The Donet

Reginald Pecock, who is practically my favourite Welsh metaphysician, flourished early in the 15th century. Educated at Oxford, and preaching in London (in a fine parish church later burnt and bombed like so many in London by the Proddies, the Great Fire, the Luftwaffe), he was (to my mind) a superb explainer of Catholic doctrine, and a defender of the Church against the attacks of the Lollards and Lollardy — who alas himself slipt foul of senior clergy. You see, he did not think the Catholic teaching always “infallible,” or the creed perhaps ideally expressed, and made his own proposed revisions on several subtle points.

It is interesting, to me, that he was taking the same sort of exercise I was taking in my Idleness this week: asking himself questions like what is a soul, who has one, and how many? And making distinctions between “the beasties” and “the peeple” — yet writing in an agrarian age when both man and animal were shown more respect. Pecock was consistently well-disposed towards both, though he had enemies in politics who were out to get him, and as capable as Democrats of misrepresenting his (basically orthodox) views. Aheu!

His heresy, according to the contemporary Archbishop of Canterbury (Thomas Bourchier), was to misunderstand the principle of obedience to superiors, and to put too much stock in reason. Pecock accordingly renounced these errors, in trial, and lost a couple of handy sinecures (including a bishopric) into the bad bargain. But burning at the stake was not in the cards; for these were the Middle Ages after all, not the incendiary Early Modern.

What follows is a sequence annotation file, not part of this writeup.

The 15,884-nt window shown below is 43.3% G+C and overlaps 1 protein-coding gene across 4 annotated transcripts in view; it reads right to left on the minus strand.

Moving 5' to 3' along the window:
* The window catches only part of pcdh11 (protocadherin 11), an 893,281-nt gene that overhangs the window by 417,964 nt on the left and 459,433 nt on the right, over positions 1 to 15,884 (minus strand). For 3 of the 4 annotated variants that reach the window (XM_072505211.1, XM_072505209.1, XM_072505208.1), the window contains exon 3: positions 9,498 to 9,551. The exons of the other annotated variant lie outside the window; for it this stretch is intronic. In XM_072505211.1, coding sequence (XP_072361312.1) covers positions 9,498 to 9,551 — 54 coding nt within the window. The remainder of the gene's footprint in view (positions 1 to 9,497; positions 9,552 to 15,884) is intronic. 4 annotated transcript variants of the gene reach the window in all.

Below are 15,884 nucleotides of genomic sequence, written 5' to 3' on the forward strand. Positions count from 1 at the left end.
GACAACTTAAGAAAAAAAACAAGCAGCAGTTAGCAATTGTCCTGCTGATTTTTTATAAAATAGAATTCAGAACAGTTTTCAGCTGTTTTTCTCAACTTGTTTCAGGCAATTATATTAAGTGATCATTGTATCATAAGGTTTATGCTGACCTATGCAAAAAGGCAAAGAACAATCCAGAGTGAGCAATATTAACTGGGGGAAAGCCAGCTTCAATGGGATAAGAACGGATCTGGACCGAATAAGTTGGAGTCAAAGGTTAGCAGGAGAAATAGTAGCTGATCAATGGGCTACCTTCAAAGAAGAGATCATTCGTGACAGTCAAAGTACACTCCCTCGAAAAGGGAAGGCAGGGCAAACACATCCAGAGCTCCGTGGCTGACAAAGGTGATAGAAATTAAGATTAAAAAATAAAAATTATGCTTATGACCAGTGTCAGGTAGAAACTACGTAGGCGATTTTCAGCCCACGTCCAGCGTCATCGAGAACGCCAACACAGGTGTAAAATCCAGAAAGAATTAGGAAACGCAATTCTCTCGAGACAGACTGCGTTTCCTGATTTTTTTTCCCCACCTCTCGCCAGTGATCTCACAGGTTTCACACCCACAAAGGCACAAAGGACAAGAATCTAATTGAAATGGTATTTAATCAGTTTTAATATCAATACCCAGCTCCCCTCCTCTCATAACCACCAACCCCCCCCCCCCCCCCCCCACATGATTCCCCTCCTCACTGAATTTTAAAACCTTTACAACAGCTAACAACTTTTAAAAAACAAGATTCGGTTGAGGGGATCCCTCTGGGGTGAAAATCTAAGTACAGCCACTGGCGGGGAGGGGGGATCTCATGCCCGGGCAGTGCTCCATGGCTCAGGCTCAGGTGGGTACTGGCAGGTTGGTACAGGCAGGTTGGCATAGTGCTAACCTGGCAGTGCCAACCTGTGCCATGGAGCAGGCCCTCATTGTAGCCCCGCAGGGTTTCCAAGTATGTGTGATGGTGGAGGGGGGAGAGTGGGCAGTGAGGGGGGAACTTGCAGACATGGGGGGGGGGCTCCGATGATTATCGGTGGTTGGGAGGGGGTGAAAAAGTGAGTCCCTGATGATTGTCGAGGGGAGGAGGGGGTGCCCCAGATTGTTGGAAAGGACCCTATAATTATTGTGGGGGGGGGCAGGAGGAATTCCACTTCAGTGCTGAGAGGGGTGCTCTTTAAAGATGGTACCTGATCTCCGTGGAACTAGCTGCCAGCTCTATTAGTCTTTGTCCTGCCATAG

I quite enjoyed Pecock’s stand against the “over-much weeting” of the Lollards, anticipating Luther and worse in their whining about the (supposed) sins of the clergy. In both this and his works on the faith, Pecock is pioneering arguments in the English language (previously restricted to Latin and maybe French), in a lively style that is almost informal. I love the vivid, sparkling honesty with which he tingles.

Incidentally, I will be happy to take back Thursday’s speculation about the “two souls,” should any learn’d archbishop cogently refute me.


POSTSCRIPTUM. — While denying that he is a learn’d archbishop, my priest writes: “The thing is, as I’m sure you know, that it isn’t necessary to call them two souls. Sometimes isn’t the same territory covered by distinguishing ‘soul’ and ‘spirit’?”

Haha! … I was beginning to wonder if anyone was actually reading my compositions, or whether I now had the stage to myself, like some Welsh metaphysician. …

Verily, spirit is another word.